• Cross-platform compatibility

The Virtual DOM is a platform-independent abstraction layer that allows React to work seamlessly across different platforms and browsers. This makes it easier to write code that works consistently across different environments.

  • Developer experience

The Virtual DOM allows you to write code that is more declarative and less imperative. Instead of manually updating the DOM, you can describe how the UI should look and React takes care of the rest. This can make it easier to reason about the code and reduce the likelihood of bugs.

Best Practises For Manipulating DOM

As the React app grows, a bad practice can have a bad effect on the app, so you should consider applying the following best practices in your React app.

Use State to Control DOM Elements

As react use Virtual DOM, you need to conditionally show or hide a DOM element based on some state in your application. For example, you might want to show a loading spinner while data is being fetched from an API.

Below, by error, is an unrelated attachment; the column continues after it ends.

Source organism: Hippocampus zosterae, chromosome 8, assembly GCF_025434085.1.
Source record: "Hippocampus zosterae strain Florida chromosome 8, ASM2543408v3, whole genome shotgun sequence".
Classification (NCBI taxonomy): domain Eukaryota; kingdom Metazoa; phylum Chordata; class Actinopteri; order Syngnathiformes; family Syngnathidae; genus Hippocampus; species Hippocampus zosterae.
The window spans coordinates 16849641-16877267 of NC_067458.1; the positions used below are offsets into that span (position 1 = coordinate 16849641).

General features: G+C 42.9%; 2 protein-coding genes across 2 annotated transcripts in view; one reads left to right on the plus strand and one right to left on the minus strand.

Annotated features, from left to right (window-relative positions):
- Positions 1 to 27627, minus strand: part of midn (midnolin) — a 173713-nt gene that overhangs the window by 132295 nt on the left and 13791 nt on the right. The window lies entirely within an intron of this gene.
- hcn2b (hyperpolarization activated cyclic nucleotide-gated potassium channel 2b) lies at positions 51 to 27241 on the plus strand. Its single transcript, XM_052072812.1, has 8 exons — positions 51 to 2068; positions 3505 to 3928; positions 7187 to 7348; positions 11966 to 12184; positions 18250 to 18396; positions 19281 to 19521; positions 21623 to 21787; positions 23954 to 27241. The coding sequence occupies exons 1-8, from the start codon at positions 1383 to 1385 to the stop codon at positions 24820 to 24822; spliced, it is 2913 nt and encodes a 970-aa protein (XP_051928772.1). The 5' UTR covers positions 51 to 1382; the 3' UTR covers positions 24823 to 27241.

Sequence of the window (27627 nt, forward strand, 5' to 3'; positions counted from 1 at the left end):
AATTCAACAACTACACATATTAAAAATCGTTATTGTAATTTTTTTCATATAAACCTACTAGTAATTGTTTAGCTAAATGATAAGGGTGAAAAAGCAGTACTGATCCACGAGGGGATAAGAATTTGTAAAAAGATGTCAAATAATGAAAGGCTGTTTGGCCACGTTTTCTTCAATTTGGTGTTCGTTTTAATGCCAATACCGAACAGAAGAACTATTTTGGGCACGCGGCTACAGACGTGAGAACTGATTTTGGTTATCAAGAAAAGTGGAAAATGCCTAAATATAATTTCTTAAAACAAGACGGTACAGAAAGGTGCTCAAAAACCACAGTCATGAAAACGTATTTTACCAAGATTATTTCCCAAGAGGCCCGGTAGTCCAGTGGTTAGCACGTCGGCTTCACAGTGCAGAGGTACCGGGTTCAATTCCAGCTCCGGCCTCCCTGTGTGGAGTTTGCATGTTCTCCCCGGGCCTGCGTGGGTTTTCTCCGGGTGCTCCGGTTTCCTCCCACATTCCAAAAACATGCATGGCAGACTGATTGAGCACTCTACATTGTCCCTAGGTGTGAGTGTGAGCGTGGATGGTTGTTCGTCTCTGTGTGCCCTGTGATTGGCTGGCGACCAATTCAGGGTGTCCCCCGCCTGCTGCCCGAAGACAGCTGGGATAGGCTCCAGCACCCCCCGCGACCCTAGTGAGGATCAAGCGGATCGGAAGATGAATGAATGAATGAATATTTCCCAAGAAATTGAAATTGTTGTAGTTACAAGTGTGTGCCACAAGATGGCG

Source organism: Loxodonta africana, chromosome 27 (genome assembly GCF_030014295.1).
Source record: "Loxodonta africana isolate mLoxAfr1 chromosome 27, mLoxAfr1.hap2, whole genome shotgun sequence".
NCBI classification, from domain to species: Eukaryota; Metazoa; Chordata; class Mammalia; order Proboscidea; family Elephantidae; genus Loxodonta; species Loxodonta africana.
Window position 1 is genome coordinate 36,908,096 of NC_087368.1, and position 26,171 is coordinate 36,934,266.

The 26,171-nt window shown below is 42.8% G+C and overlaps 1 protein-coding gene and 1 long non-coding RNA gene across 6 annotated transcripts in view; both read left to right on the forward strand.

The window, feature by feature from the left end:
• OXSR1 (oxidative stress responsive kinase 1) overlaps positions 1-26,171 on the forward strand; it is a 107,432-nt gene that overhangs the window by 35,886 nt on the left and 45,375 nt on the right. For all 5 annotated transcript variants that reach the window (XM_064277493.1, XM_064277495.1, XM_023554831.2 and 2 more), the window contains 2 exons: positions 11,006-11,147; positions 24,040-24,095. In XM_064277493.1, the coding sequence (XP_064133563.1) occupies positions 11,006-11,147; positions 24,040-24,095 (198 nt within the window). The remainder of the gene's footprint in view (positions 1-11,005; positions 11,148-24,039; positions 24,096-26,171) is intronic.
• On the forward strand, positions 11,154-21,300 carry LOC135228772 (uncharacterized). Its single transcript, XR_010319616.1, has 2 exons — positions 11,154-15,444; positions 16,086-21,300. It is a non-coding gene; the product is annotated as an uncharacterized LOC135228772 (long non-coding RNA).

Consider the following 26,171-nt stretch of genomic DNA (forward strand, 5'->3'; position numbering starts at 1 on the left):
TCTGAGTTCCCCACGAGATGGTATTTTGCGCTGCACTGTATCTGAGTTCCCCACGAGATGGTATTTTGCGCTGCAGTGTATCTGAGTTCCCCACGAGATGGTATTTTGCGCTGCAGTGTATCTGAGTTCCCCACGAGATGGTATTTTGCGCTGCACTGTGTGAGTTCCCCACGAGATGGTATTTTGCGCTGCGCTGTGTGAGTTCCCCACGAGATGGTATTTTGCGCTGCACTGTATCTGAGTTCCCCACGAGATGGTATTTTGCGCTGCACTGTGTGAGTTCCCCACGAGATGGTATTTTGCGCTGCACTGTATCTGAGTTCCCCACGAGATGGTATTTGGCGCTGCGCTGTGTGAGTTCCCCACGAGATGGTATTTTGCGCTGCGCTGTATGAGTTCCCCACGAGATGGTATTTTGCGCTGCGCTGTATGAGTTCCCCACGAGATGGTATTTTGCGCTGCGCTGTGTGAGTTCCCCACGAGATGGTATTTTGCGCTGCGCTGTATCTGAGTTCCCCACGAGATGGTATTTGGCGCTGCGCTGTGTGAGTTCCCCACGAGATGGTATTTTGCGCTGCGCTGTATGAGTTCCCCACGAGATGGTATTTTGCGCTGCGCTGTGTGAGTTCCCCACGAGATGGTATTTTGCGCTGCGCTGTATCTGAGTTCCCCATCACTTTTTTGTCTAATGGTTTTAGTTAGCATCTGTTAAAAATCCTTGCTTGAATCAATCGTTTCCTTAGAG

In these cases, you should use state to control the visibility of the DOM element. You can use the useState hook to create a boolean state variable, and then use that variable to conditionally render the DOM element.

import React, { useState } from 'react';

function MyComponent() {
  const [isLoading, setIsLoading] = useState(false);

  function fetchData() {
    setIsLoading(true);

    // Make API request
    fetch('/api/data')
      .then(response => response.json())
      .then(data => {
        // Process data
        setIsLoading(false);
      });
  }

  return (
    <div>
      {isLoading && <div>Loading...</div>}
      <button onClick={fetchData}>Fetch Data</button>
    </div>
  );
}